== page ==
# Is every compact, homogeneous, totally disconnected space a power of a finite discrete space?

In a comment of this question, t.b. suggests that every compact, homogeneous, totally disconnected, second countable space is either a finite discrete space or the Cantor set; equivalently, it must be a countable power of a finite discrete space. How can this be proven?

Furthermore, $$2^\kappa$$ is compact, homogeneous, and totally disconnected. Is every compact, homogeneous and totally disconnected space (not necessarily second countable) a power of a finite discrete space?

• If $X$ is compact, homogeneous, totally disconnected, second countable but not discrete, then $X$ has no isolated points, so it is a Cantor set by Brouwer's characterization theorem Apr 24, 2023 at 4:45
• It's not clear to me that a compact, homogeneous, totally disconnected space is Hausdorff. Might be that Hausdorff must be added as a prerequisite, even in case of second countable?
– Ulli
Apr 24, 2023 at 8:18
• totally disconnected gets you T1, so proving regular gets you Hausdorff. Apr 24, 2023 at 11:12
• why is it regular?
– Ulli
Apr 24, 2023 at 11:20
• Sorry, I should have said "would get you". I have not been successful in verifying this. Apr 24, 2023 at 12:54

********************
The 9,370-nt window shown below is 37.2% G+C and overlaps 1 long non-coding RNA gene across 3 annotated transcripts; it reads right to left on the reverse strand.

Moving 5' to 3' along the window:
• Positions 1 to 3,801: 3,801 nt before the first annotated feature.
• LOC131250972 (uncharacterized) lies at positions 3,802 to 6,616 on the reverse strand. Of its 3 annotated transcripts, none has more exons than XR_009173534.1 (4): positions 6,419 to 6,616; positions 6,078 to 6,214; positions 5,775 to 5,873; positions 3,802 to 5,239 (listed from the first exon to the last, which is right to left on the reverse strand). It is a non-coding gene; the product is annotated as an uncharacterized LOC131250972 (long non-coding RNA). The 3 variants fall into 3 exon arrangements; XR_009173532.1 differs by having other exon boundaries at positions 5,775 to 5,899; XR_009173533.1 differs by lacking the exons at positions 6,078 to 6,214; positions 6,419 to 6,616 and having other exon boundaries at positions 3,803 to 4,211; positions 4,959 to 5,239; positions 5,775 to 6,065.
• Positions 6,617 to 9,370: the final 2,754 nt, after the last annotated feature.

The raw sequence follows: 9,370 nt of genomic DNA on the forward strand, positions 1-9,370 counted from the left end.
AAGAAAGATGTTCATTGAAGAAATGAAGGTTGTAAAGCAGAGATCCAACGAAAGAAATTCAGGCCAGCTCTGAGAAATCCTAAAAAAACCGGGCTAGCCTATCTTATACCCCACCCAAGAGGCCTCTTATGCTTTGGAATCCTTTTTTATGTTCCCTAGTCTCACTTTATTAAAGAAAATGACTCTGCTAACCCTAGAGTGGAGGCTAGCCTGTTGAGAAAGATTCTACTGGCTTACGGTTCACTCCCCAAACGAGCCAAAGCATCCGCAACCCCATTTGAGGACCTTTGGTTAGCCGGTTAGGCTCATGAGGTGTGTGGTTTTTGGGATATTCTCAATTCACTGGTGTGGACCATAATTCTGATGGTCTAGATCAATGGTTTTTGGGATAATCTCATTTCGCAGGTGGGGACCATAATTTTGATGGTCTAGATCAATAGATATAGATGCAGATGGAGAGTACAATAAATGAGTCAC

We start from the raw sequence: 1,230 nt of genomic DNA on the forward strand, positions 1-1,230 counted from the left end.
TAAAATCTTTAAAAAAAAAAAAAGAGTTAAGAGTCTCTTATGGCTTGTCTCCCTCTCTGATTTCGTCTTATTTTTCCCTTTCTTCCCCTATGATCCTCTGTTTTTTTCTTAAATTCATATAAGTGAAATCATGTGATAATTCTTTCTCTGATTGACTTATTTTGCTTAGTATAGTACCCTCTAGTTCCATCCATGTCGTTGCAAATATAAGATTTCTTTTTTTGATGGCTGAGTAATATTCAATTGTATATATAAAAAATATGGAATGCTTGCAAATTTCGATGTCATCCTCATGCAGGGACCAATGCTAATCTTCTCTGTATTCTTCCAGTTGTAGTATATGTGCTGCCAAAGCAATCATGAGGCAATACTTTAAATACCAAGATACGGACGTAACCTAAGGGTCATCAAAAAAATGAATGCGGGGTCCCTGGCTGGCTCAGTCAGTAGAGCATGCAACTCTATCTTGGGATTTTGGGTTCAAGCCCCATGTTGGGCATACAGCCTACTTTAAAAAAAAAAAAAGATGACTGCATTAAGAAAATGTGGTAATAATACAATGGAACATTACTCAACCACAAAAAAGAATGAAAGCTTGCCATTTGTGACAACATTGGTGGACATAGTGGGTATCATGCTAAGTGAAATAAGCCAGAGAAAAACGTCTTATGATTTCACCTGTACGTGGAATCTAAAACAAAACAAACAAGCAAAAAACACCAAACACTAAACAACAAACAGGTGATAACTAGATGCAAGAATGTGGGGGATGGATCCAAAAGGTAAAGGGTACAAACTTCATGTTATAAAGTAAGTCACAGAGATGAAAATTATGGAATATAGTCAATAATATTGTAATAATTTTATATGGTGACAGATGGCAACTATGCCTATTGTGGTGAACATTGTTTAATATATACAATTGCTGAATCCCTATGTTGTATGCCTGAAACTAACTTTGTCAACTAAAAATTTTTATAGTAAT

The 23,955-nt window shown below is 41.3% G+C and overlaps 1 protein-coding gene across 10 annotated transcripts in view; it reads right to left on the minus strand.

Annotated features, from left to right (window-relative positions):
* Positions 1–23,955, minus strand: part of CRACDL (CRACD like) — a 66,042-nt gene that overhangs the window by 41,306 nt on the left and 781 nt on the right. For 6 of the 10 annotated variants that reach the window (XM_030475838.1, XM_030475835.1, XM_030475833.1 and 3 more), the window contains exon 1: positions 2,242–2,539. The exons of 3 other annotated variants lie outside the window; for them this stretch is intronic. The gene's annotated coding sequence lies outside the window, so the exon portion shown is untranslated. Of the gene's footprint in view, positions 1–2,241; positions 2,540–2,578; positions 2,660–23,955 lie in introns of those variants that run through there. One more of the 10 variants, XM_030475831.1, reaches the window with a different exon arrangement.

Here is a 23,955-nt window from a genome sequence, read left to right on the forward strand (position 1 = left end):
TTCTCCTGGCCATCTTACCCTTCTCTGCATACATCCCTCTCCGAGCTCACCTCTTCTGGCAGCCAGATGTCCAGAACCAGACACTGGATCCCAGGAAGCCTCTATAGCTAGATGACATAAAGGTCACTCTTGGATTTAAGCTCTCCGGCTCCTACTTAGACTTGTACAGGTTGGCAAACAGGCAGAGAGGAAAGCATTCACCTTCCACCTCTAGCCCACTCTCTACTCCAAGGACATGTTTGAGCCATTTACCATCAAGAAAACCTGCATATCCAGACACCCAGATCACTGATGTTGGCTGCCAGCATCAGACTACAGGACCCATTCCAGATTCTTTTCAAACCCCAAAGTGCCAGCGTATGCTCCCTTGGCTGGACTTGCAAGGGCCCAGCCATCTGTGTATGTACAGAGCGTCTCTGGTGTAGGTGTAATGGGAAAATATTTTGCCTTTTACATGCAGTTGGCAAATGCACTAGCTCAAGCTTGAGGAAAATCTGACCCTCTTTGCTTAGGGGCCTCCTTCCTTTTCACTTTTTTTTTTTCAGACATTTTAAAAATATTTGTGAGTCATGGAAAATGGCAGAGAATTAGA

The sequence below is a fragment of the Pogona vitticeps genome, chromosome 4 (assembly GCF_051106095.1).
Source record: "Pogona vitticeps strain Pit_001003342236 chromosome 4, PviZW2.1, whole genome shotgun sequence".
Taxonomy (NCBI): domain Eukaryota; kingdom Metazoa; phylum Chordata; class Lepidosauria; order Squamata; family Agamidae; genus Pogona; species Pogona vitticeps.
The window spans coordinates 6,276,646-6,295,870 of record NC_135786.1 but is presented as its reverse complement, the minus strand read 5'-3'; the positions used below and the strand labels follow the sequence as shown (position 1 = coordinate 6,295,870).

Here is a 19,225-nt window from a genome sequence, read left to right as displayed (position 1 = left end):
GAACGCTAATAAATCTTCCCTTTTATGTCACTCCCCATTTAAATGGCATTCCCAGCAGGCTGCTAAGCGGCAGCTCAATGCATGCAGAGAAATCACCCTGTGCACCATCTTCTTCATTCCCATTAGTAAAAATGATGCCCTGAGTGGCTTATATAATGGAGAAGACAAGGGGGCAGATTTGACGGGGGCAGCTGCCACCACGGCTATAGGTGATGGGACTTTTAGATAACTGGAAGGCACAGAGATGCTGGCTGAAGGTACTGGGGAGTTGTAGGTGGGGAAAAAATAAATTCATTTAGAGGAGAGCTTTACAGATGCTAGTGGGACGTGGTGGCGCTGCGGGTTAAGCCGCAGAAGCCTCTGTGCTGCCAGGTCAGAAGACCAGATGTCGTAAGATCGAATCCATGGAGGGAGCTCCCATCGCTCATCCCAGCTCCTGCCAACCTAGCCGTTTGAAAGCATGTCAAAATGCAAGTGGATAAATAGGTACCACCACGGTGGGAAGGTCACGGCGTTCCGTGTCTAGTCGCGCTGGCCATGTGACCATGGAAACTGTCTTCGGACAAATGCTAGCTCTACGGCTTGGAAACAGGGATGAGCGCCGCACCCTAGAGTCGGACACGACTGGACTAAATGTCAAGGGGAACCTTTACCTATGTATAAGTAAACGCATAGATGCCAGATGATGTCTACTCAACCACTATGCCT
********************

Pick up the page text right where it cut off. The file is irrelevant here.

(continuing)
Let $$X$$ be the Double arrow space. It is well-known that $$X$$ is compact, Hausdorff, zero-dimensional, first countable, but not metrizable. By Theorem 2 in this paper of Alan Dow and Elliot Pearl, $$X^\omega$$ is homogeneous. Of course, $$X^\omega$$ is compact, Hausdorff, zero-dimensional (hence totally disconnected) and first countable. Assume $$X^\omega$$ is homeomorphic to $$D^\kappa$$ for a discrete, finite space $$D$$ and a cardinal $$\kappa$$. By first countability, $$\kappa = \omega$$, hence $$X^\omega$$ is metrizable, hence $$X$$ is metrizable. Contradiction.
The endpoints of the Double arrow space are isolated, hence $$Z := X \setminus \{\text{min } X, \text{max } X \}$$ is also compact. It is well-known (and not too difficult to see) that $$Z$$ is homogeneous. Of course, it is also zero-dimensional, Hausdorff, first countable. Hence it is not homeomorphic to $$D^\kappa$$ for a discrete, finite space $$D$$.